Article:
Don’t expect a clear and well-defined vision overnight—envisioning your life and determining the course you will follow requires time, and reflection. You need to cultivate vision and perspective, and you also need to apply logic and planning for the practical application of your vision. Your best vision blossoms from your dreams, hopes, and aspirations. It will resonate with your values and ideals, and will generate energy and enthusiasm to help strengthen your commitment to explore the possibilities of your life.

    What Do You Want?

    The question sounds deceptively simple, but it’s often the most difficult to answer. Allowing yourself to explore your deepest desires can be very frightening. You may also not think you have the time to consider something as fanciful as what you want out of life, but it’s important to remind yourself that a life of fulfillment does not usually happen by chance, but by design.

    It’s helpful to ask some thought-provoking questions to help you discover the possibilities of what you want out of life. Consider every aspect of your life, personal and professional, tangible and intangible. Contemplate all the important areas, family and friends, career and success, health and quality of life, spiritual connection and personal growth, and don’t forget about fun and enjoyment.

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    Some tips to guide you:

    • Remember to ask why you want certain things
    • Think about what you want, not on what you don’t want.
    • Give yourself permission to dream.
    • Be creative. Consider ideas that you never thought possible.
    • Focus on your wishes, not what others expect of you.

    Some questions to start your exploration:

    • What really matters to you in life? Not what should matter, what does matter.
    • What would you like to have more of in your life?
    • Set aside money for a moment; what do you want in your career?
    • What are your secret passions and dreams?
    • What would bring more joy and happiness into your life?
    • What do you want your relationships to be like?
    • What qualities would you like to develop?
    • What are your values? What issues do you care about?
    • What are your talents? What’s special about you?
    • What would you most like to accomplish?
    • What would legacy would you like to leave behind?

    It may be helpful to write your thoughts down in a journal or creative vision board if you’re the creative type. Add your own questions, and ask others what they want out of life. Relax and make this exercise fun. You may want to set your answers aside for a while and come back to them later to see if any have changed or if you have anything to add.

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    What Would Your Best Life Look Like?

    Describe your ideal life in detail. Allow yourself to dream and imagine, and create a vivid picture. If you can’t visualize a picture, focus on how your best life would feel. If you find it difficult to envision your life 20 or 30 years from now, start with five years—even a few years into the future will give you a place to start. What you see may surprise you. Set aside preconceived notions. This is your chance to dream and fantasize.

    A few prompts to get you started:

    • What will you have accomplished already?
    • How will you feel about yourself?
    • What kind of people are in your life? How do you feel about them?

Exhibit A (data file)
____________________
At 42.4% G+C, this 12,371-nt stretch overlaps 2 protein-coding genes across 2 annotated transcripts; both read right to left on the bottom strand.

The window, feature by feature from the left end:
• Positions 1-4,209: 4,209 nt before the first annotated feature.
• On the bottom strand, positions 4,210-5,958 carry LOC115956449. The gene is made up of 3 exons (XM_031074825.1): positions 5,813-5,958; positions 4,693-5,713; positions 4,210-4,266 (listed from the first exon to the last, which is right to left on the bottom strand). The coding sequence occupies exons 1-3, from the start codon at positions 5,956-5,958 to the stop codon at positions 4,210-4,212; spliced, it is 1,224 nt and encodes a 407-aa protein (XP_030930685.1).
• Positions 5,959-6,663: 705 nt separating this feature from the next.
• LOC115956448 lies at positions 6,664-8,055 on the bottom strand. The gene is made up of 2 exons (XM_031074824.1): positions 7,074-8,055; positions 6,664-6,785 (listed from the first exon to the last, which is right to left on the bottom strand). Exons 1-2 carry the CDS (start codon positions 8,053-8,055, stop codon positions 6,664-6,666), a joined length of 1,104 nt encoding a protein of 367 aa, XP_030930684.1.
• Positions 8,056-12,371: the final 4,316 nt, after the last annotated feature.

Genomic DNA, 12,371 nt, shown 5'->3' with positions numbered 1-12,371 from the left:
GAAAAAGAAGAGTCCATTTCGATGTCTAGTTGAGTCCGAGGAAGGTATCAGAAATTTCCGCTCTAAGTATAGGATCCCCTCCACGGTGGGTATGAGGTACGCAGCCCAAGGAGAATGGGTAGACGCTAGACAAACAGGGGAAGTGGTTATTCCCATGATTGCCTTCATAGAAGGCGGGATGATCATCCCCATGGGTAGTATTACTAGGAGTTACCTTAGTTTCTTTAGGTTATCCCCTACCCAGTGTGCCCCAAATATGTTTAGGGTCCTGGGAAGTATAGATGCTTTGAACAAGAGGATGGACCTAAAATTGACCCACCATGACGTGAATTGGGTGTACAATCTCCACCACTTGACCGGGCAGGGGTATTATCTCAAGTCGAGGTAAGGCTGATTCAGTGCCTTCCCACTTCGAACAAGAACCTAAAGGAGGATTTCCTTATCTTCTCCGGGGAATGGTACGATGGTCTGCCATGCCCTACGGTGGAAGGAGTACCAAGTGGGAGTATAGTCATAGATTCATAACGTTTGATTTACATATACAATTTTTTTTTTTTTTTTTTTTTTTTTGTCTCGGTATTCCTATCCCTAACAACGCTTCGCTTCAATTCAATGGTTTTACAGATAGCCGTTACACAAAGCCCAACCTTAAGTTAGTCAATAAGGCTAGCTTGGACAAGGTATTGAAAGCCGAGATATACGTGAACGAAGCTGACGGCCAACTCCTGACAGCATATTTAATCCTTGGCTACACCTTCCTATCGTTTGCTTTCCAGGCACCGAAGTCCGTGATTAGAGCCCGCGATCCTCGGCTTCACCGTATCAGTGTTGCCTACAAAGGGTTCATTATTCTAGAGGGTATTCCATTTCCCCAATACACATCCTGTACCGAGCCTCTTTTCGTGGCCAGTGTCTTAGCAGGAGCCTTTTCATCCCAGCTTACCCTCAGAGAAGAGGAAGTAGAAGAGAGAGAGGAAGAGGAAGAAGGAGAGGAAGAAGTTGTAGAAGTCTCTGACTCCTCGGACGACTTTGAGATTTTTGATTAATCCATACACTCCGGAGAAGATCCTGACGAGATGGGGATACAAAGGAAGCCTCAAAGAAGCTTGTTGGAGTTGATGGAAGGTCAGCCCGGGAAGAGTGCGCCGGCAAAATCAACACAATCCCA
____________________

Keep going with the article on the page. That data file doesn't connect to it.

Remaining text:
• What does your ideal day look like?
    • Where are you? Where do you live? Think specifics, what city, state, or country, type of community, house or an apartment, style and atmosphere.
    • What would you be doing?
    • Are you with another person, a group of people, or are you by yourself?
    • How are you dressed?
    • What’s your state of mind? Happy or sad? Contented or frustrated?
    • What does your physical body look like? How do you feel about that?
    • Does your best life make you smile and make your heart sing? If it doesn’t, dig deeper, dream bigger.

    It’s important to focus on the result, or at least a way-point in your life. Don’t think about the process for getting there yet—that’s the next stepGive yourself permission to revisit this vision every day, even if only for a few minutes. Keep your vision alive and in the front of your mind.

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    Plan Backwards

    It may sound counter-intuitive to plan backwards rather than forwards, but when you’re planning your life from the end result, it’s often more useful to consider the last step and work your way back to the first. This is actually a valuable and practical strategy for making your vision a reality.

    • What’s the last thing that would’ve had to happen to achieve your best life?
    • What’s the most important choice you would’ve had to make?
    • What would you have needed to learn along the way?
    • What important actions would you have had to take?
    • What beliefs would you have needed to change?
    • What habits or behaviors would you have had to cultivate?
    • What type of support would you have had to enlist?
    • How long will it have taken you to realize your best life?
    • What steps or milestones would you have needed to reach along the way?

    Now it’s time to think about your first step, and the next step after that. Ponder the gap between where you are now and where you want to be in the future. It may seem impossible, but it’s quite achievable if you take it step-by-step.

    It’s important to revisit this vision from time to time. Don’t be surprised if your answers to the questions, your technicolor vision, and the resulting plans change. That can actually be a very good thing; as you change in unforeseeable ways, the best life you envision will change as well. For now, it’s important to use the process, create your vision, and take the first step towards making that vision a reality.

    Featured photo credit: Matt Noble via unsplash.com